• Doris

          Theo: "what books......."

          Not many. There have been some, but none recently. When I was a believer, I found some of them helpful with translations and other points of view, but they generally did not help me verify the divinity involved in Christian claims. I think some of the last ones I read were by Borg and Wright. I think one they wrote together.

          June 12, 2014 at 10:10 am |
        • Doris

          Scotty: "[blah blah][something from Paul in Romans][blah blah][Dominus..Papa Johns..blah blah]

          Of course most NT scholars have reason to think that Peter didn't author Peter 2. Doesn't say much for the alleged stamp of approval of Paul's writings as divine scripture....

          June 12, 2014 at 10:14 am |
        • Theo Phileo

          With respect, but with so little research into the topic of the divinity of Jesus, and although you seem well schooled into the modern notions and theories regarding our origins, if you haven't been well versed into who Jesus was, how can you claim with authority that the Bible's claims are absolutely false?

          June 12, 2014 at 10:15 am |
        • Doris

          Theo: [ "With respect, but with so little research into the topic of the divinity of Jesus, and although you seem well schooled into the modern notions and theories regarding our origins, if you haven't been well versed into who Jesus was, how can you claim with authority that the Bible's claims are absolutely false?" ]

          Firstly, Theo, I do not claim with authority that the Bible's claims are absolutely false. Can you point to some place where I have made such a claim? I admit that I strongly disbelief in any supernatural claims made by mankind, but that's not the same as claiming something to be "absolutely false". This goes hand in hand with your seemingly inability to accept that some things are unknown – that things will fall only into two buckets. So I would recommend that you start paying attention to the fact that most atheists are highly agnostic.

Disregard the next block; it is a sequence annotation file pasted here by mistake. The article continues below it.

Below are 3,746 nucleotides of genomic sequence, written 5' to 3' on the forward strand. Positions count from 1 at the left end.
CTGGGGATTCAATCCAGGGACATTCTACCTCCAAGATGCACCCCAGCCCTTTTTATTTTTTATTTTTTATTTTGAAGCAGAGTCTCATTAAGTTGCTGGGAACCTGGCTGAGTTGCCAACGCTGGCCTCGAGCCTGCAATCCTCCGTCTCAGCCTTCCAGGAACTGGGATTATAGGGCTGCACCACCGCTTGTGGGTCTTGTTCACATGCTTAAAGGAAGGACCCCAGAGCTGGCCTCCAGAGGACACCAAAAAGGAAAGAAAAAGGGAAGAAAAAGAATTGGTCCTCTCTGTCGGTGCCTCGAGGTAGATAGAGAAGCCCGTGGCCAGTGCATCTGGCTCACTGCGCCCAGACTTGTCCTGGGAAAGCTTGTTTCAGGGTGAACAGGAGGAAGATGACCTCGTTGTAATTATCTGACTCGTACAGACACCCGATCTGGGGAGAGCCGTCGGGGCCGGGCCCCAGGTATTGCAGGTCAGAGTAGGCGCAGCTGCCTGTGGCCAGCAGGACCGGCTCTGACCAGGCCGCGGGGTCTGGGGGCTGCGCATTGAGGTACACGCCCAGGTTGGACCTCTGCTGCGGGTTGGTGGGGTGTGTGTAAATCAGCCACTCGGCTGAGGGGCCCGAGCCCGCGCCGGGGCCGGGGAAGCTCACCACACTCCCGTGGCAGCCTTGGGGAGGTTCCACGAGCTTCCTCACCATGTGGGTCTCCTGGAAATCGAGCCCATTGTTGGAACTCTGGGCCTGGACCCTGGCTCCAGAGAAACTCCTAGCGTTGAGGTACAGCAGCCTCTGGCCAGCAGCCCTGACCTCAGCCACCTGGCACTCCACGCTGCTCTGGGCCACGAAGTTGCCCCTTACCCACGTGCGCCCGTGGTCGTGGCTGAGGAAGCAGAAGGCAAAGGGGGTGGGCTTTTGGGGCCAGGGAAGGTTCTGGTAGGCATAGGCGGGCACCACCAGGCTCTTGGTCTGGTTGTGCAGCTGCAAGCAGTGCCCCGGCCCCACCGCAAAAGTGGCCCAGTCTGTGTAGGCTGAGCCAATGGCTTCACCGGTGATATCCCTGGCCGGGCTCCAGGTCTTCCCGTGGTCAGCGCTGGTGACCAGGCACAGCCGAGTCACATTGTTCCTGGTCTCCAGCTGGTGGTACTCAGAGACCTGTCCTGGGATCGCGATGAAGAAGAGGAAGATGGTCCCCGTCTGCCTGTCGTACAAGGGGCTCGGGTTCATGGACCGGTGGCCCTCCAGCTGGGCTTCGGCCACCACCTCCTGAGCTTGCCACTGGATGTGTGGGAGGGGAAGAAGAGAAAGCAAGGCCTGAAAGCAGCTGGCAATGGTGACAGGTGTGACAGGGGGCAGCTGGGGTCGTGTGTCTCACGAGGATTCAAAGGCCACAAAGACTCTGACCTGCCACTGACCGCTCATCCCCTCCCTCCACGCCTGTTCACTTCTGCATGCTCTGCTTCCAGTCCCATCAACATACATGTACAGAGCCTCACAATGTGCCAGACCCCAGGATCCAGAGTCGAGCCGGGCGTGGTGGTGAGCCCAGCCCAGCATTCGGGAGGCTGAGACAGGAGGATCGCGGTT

Regarding researching a little into the divinity of Jesus, Theo, I've gone plenty far enough. I have arrived at the same conclusion as Bart Ehrman on the issue. And I don't need any further help from theologians who have had a history of having bed and breakfast with the British government.

          June 12, 2014 at 10:33 am |
        • Doris

          (not the kennel club -they are OK, but that other "Westminster" group)

          June 12, 2014 at 10:34 am |
        • igaftr

          "the fact that they are here on a belief blog in the first place proves that these atheists have a very sick soul and feel the need to vent their hatred on people of faith."

          Wow, you are lying scot, and violating one of your commandments. Your reason stated as to why I am here is completely wrong. I am here because I find the psychology of belief fascinating, the lengths that people will push their thought process to reconcile baseless beliefs, and even go so far as to claim knowledge, when it is clearly only belief.

          June 12, 2014 at 10:43 am |
        • awanderingscot

          "I am here because I find the psychology of belief fascinating, the lengths that people will push their thought process to reconcile baseless beliefs, and even go so far as to claim knowledge, when it is clearly only belief."

          which is why you bother to use search engines/tools to find out about the people who blog here so you can attack them like you did me. LOL ... you're so transparent.

          June 12, 2014 at 11:26 am |
        • Doris

          wanderingloon: "which is why you bother to use search engines/tools to find out about the people who blog here"

          Oh I know, Snotty. Those links at the right under "Recent Comments" are tools of Satan! (eyeroll)

          June 12, 2014 at 11:30 am |
        • igaftr

          I didn't attack you scot, you attacked, name calling, childishly changing names.
          I simply looked up the name...it is not my fault you attached your actual ident!ty to your on-line ident!ty, thus eliminating any anonymity. You did that to yourself. IN a matter of seconds all the info YOU put about yourself poured out. I'm sure I could find more if I wished it.